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Poole is now home to two innovative marine sustainability projects

The Dorset seaside town is playing host to habitat and sustainability work that could provide a model for other blue spaces and coastal waters

Carbon Kapture, a climate-focused startup, is spearheading one of the initiatives. The company, which specialises in the removal of carbon from the atmosphere, is launching its first ever seaweed farm at Mulroy Bay.

Working with shellfish farmers in Ireland, where the crop is being cultivated, it’s hoped that by the end of 2023 the area this development covers will be larger than Amazon’s North Sea Farm 1. Overall, the seaweed farm is scalable up to 250 hectares, at which point it would be one of the largest in the world, with the ability to grow around 11,000tonnes of crop annually.

The concept works by using ropes to cultivate seaweed, which absorbs carbon dioxide (CO2) from the water itself. This can then be converted into biochar, a stable form of CO2 that has been used in farming for millennia. The product can be spread on land to enrich soil, reducing the need for fertiliser. Additionally, while growing the seaweed will create a welcoming habitat for marine life, helping to support and improve biodiversity in the area.

‘Our partnership with shellfish farmers is a game-changer for the industry and for the fight against climate change,’ said Howard Gunstock, of Carbon Kapture. ‘We are able to produce large quantities of seaweed using a sustainable and eco-friendly process, and turn that seaweed into biochar that can be used to improve soil quality and lock away the carbon for hundreds of years.’

‘The most exciting aspect of this model, is the potential for exponential growth,’ added Paul Rees, Chief Revenue Officer at Carbon Kapture. ‘It takes us a matter of months to create a new Carbon Kapture partnership farm. Given the right interest levels, we aim to establish a global network of 200 farms over the next 10 years, which could capture over 364,000 tonnes of CO₂ per year. We are interested in speaking with companies that wish to distinguish their net zero plans from their competitors. To achieve our growth plans, we are actively looking to build relationships with shellfish and seaweed farmers across the world.’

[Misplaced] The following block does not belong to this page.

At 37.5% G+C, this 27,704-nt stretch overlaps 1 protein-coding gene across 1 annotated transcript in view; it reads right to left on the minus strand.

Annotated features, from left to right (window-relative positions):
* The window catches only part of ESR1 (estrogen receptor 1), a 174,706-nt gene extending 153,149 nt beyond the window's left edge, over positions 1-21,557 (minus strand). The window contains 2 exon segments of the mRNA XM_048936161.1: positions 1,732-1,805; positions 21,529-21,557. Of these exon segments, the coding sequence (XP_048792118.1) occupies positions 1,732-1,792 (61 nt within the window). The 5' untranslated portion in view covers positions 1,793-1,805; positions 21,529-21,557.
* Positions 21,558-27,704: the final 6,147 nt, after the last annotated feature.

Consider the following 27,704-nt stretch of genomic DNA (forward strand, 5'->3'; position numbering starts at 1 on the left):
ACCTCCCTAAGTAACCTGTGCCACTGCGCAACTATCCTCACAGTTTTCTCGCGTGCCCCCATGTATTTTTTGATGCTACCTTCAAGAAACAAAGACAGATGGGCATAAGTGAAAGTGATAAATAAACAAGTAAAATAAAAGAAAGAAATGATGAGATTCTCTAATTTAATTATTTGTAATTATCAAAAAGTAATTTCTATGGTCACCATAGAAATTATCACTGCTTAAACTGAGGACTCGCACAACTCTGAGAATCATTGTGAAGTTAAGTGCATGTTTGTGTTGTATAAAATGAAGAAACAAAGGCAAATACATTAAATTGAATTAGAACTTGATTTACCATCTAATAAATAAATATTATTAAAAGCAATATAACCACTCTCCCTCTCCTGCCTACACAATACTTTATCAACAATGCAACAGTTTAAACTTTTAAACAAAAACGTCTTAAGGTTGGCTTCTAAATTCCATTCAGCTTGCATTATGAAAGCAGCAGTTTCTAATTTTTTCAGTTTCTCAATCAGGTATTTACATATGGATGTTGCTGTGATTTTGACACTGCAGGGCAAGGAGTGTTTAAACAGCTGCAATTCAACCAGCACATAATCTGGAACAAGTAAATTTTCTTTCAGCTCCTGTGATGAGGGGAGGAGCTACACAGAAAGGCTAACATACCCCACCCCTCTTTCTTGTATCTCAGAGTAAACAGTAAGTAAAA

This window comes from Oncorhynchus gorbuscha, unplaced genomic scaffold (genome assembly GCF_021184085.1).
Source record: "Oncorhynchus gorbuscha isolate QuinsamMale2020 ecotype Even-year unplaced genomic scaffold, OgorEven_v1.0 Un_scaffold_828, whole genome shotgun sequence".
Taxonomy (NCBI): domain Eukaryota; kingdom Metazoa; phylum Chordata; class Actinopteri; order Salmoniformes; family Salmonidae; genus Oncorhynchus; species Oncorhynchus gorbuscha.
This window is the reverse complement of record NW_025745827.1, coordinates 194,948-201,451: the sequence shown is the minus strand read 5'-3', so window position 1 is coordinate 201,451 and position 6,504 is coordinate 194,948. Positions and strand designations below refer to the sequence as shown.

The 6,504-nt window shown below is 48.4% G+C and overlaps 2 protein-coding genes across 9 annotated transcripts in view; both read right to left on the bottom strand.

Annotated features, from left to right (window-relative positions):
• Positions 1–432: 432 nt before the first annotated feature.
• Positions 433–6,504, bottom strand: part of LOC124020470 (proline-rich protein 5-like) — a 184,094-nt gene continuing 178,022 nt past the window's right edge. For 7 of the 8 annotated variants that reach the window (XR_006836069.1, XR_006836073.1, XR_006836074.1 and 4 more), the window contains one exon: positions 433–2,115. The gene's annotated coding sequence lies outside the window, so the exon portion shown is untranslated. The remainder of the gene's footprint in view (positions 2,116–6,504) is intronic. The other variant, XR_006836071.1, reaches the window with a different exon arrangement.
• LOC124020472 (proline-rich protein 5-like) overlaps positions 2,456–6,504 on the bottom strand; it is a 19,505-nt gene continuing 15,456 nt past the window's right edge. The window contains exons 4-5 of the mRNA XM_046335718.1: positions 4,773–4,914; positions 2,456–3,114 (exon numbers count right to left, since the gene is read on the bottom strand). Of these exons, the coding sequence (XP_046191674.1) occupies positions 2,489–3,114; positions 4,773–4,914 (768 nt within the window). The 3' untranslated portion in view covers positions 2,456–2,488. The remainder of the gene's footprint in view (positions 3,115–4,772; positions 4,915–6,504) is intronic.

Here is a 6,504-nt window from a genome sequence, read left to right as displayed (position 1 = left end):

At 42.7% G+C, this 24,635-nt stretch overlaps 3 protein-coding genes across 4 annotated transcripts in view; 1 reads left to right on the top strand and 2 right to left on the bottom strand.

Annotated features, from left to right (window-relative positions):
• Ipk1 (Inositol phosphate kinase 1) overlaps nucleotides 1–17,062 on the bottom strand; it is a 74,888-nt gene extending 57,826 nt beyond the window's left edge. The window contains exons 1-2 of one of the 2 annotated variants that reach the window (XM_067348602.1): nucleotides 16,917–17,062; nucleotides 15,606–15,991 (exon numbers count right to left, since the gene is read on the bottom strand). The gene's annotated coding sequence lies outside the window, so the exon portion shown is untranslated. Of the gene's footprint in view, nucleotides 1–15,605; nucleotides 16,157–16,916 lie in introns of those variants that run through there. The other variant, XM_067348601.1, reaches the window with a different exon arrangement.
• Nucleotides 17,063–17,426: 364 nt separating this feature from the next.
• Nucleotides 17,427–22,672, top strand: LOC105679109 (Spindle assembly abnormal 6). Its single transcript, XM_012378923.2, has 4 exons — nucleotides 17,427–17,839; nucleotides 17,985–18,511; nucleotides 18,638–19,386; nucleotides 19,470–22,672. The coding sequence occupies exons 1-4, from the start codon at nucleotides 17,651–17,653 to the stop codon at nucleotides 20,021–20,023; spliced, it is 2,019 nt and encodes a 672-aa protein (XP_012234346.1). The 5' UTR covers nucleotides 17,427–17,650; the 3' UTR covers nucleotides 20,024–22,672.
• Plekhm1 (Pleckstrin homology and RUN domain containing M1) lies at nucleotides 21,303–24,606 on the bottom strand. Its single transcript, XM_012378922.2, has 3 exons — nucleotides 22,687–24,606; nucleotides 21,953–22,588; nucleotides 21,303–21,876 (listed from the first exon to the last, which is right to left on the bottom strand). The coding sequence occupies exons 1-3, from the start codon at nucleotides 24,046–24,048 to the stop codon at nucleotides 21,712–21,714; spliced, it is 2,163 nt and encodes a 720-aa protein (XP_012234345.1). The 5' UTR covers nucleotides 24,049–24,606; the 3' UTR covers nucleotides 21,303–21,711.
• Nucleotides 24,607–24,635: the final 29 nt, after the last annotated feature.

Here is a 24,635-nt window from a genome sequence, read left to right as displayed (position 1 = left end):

Meanwhile, Poole’s harbour walls now house a series of artificial concrete rockpools, which are bolted on to the portside. The idea is to test if this could be an appropriate method of improving coastal ecosystems, helping nature take hold even in locations that have historically been considered too busy for species to thrive. A similar scheme is also underway on the Isle of Wight.

Driven by researchers at Bournemouth University, in total 114 artificial pools, based on the design of a common bathroom sink have now been installed at three separate sites. Monitoring began in 2020, meaning the team now has three years of observations to ascertain how successful this approach has been. Currently, 65 individual species have been seen making use of the seawall installations at Sandbanks, including a rare protected native oyster, Ostrea edulis. Crabs, barnacles, molluscs, small fish, sea squirts and some 25 types of seaweed have also been found. This compares to 40 species that are known to rely on whatever cracks and crevices ‘naturally’ exist in the harbourside.

Biomass is also a key goal of the project – essentially, the combined weight of all living things inside the rock pools, predominantly driven y larger specimens of seaweed. The larger the biomass, the more carbon is being removed from the atmosphere and excess nutrients taken from the water. The latter is a particular problem in Poole, leading to low water oxygen levels, making it harder for some species to thrive, or even survive.

 

More on marine sustainability and biochar:

UK falling behind ambitions to protect 30% of land and sea

 

Historic high seas treaty agreement reached after decades of negotiations

Historic high seas treaty agreement reached after decades of negotiations

UK falling behind ambitions to protect 30% of land and sea

Historic high seas treaty agreement reached after decades of negotiations

Image: Bournemouth University

 

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